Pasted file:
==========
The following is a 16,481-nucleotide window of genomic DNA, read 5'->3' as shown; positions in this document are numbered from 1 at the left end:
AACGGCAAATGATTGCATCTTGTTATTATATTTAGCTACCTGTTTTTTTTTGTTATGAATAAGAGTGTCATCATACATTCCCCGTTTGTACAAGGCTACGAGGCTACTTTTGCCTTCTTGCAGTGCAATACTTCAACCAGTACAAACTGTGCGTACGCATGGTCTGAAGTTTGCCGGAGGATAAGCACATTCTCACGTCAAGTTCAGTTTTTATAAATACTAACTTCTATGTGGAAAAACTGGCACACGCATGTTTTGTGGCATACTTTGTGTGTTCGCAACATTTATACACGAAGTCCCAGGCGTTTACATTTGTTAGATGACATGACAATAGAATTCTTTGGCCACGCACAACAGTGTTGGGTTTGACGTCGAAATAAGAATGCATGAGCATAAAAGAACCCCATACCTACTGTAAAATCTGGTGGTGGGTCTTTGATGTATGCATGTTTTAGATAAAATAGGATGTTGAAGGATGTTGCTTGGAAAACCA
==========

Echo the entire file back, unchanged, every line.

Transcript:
The following is a 16,481-nucleotide window of genomic DNA, read 5'->3' as shown; positions in this document are numbered from 1 at the left end:
AACGGCAAATGATTGCATCTTGTTATTATATTTAGCTACCTGTTTTTTTTTGTTATGAATAAGAGTGTCATCATACATTCCCCGTTTGTACAAGGCTACGAGGCTACTTTTGCCTTCTTGCAGTGCAATACTTCAACCAGTACAAACTGTGCGTACGCATGGTCTGAAGTTTGCCGGAGGATAAGCACATTCTCACGTCAAGTTCAGTTTTTATAAATACTAACTTCTATGTGGAAAAACTGGCACACGCATGTTTTGTGGCATACTTTGTGTGTTCGCAACATTTATACACGAAGTCCCAGGCGTTTACATTTGTTAGATGACATGACAATAGAATTCTTTGGCCACGCACAACAGTGTTGGGTTTGACGTCGAAATAAGAATGCATGAGCATAAAAGAACCCCATACCTACTGTAAAATCTGGTGGTGGGTCTTTGATGTATGCATGTTTTAGATAAAATAGGATGTTGAAGGATGTTGCTTGGAAAACCA